Healthy Decisions for the Love of Health

Lecithin - New Super Food

Lecithin is a fat-like substance called a phospholipid. It is produced daily by the liver, if the diet is adequate. It is needed by every cell in the body and largely makes up cell membranes; without it, they would harden.

HealthSmart Nutrition's soy lecithin is a mixture of fatty substances that are derived from the processing of soybeans. Studies show most soy-allergic individual can safely eat products containing soy lecithin without experiencing any allergic reactions.

Soy Lecithin provides a naturally-occurring combination of Phosphatidyl Choline and other valuable phospholipids.

Just one tablespoon supplies a rich source of Choline (approx. 250 mg), almost as much as one egg, but without the cholesterol!

Lecithin is important in preventing arteriosclerosis and assisting in protecting against cardiovascular disease. Lecithin protects cells from oxidation, and helps make up the protective sheaths surrounding the brain.

Using lecithin can improve brain function and has also been known to promote energy. Lecithin is manufactured in the body by choline and inositol. It is composed largely of B vitamins, phosphoric acid, choline, linoleic acid and inositol. Lecithin is high in phosphorous and unites with iron, iodine and calcium.

W.S. Hartroff, M.D., Ph.D., reported in the American Journal of Public Health that the lack of choline was found to head infants toward high blood pressure. Furthermore, it has been found that a choline deficiency induced tendency to high blood pressure can not be reversed. Interestingly enough, human milk contains lecithin while cow’s milk does not.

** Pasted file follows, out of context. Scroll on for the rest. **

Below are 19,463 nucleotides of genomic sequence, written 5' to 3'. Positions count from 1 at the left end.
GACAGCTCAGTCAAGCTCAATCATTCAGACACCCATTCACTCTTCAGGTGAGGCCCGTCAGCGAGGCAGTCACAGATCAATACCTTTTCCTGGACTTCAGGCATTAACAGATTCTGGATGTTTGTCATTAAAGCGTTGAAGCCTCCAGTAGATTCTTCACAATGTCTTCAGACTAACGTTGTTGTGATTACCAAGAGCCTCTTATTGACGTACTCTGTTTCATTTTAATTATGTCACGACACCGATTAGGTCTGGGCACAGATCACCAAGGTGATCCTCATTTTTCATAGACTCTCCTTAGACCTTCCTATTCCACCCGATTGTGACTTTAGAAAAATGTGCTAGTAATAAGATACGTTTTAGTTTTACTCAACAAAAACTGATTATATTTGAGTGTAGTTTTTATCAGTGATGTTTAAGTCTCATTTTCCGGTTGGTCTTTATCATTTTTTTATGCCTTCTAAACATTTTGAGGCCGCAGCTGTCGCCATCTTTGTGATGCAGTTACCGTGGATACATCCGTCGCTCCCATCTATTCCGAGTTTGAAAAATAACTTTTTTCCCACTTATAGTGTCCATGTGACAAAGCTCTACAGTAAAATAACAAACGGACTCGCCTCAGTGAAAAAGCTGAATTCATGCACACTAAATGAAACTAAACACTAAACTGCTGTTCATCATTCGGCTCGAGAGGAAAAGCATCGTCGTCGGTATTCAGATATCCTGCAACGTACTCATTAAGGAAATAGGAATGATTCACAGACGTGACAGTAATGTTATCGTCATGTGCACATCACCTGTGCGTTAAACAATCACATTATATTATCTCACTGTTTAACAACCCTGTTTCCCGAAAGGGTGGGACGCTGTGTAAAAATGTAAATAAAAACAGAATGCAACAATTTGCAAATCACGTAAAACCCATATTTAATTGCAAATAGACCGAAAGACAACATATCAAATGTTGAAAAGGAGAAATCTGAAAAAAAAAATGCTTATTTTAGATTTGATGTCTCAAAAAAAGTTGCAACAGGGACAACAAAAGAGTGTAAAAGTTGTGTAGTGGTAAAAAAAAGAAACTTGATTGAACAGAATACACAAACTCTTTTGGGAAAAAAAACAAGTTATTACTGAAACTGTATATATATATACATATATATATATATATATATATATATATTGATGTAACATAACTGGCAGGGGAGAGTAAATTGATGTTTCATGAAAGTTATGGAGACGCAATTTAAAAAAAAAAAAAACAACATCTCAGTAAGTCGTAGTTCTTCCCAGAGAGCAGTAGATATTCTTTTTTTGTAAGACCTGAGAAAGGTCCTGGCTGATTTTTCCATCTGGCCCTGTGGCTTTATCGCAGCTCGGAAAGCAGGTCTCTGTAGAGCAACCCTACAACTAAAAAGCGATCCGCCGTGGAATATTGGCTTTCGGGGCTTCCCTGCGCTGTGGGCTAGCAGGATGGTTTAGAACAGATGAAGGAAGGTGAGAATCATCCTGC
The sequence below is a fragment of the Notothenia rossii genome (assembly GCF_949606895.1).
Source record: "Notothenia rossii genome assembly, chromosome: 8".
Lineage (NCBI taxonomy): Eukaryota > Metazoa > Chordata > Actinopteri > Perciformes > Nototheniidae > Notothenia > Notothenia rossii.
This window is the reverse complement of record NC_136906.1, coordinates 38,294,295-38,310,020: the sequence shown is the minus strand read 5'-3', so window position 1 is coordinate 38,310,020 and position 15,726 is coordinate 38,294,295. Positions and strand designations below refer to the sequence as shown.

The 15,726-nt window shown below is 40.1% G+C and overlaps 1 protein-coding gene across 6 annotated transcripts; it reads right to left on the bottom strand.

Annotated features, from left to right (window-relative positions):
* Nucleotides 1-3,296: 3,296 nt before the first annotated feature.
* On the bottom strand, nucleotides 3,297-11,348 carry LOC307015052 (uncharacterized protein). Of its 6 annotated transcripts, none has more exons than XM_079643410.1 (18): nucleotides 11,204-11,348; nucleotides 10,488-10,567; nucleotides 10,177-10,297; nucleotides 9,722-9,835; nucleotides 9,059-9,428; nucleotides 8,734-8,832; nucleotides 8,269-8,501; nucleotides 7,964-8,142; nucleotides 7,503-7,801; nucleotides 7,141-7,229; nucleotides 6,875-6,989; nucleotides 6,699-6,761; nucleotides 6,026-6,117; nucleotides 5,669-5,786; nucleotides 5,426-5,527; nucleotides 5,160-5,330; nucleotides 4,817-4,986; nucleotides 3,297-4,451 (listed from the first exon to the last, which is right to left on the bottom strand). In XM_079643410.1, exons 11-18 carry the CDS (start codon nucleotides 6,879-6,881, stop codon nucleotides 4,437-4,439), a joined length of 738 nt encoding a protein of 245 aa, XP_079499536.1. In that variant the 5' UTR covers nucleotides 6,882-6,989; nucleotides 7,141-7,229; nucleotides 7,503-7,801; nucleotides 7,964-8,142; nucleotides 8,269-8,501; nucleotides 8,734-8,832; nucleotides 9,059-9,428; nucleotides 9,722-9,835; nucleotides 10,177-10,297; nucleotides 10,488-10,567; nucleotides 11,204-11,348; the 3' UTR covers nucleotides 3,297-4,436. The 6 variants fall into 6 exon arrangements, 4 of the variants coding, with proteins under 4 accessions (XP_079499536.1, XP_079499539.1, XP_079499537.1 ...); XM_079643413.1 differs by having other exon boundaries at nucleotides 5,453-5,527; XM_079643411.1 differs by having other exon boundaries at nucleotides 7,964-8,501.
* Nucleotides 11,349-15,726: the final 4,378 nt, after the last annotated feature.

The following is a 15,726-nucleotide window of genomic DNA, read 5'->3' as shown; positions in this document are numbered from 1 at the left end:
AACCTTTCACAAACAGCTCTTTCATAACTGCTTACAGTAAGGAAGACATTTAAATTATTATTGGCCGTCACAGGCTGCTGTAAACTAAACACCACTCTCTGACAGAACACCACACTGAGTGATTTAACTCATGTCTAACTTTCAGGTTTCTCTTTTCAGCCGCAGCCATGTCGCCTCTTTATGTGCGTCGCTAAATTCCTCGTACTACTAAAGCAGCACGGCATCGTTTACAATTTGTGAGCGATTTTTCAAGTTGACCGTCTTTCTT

Lecithin aids in the absorption of thiamine by the liver and is needed to help repair the damage to the liver caused by alcoholism.

Although it is a fatty substance, it is also a fat emulsifier—lecithin enables fats, such as cholesterol, to be dispersed in water and removed from the body. Hence, it also supports the circulatory system by preventing fatty buildup in the arteries and vital organs.

Without sufficient lecithin, the body cannot utilize the fat soluble vitamins A,D, E, and K. Lecithin improves the digestion and utilization of these vitamins.

When a person exercises regularly to improve their muscle tone, the amount of lecithin contained in the muscles increases. This increase in muscle lecithin is in part responsible for the greater endurance of the muscle.

Dr. H. Dietrich of Texas has found that often a diabetic''s insulin requirements are reduced when lecithin is added to the diet.

Psoriasis is apparently due, at least in part to a faulty utilization of fat and is usually accompanied by a high cholesterol level. Generally, with 3 to 5 tablespoons of lecithin granules per day cholesterol goes down and psoriasis clears up.

At Mount Sinai School of Medicine in New York, Dr. David A. Druling found that in patients with gallstones, gallstone attacks were cut in half by taking 13 grams of lecithin a day (a tablespoonful is 7.5 grams). Also, the size of gallstones were greatly reduced in one patient.

Researcher Lehninge, in his book ''Biochemistry,'' found that proper function of the sex glands and improved sexual function in general are often attributed to a good amount of lecithin in the diet.

Choline assists detoxification reactions in the liver. Although choline can be synthesised by the body from methionine, recent evidence indicates that choline is an essential nutrient.

Many of choline's effects have a lot more to do with digestion than with brain function. Yet there are components of lecithin that seem to play a critical role in nerve function - and our brains, of course, are nothing more or less than elaborate, busy nerves making interesting connections.

Lecithin forms naturally in all living cells of the body, and acts as an emulsifier. It helps keep fatty substances in bile, which is essentially a kind of juice produced by your liver. When lecithin is doing all it should, it also eases digestion and helps your body absorb valuable nutrients.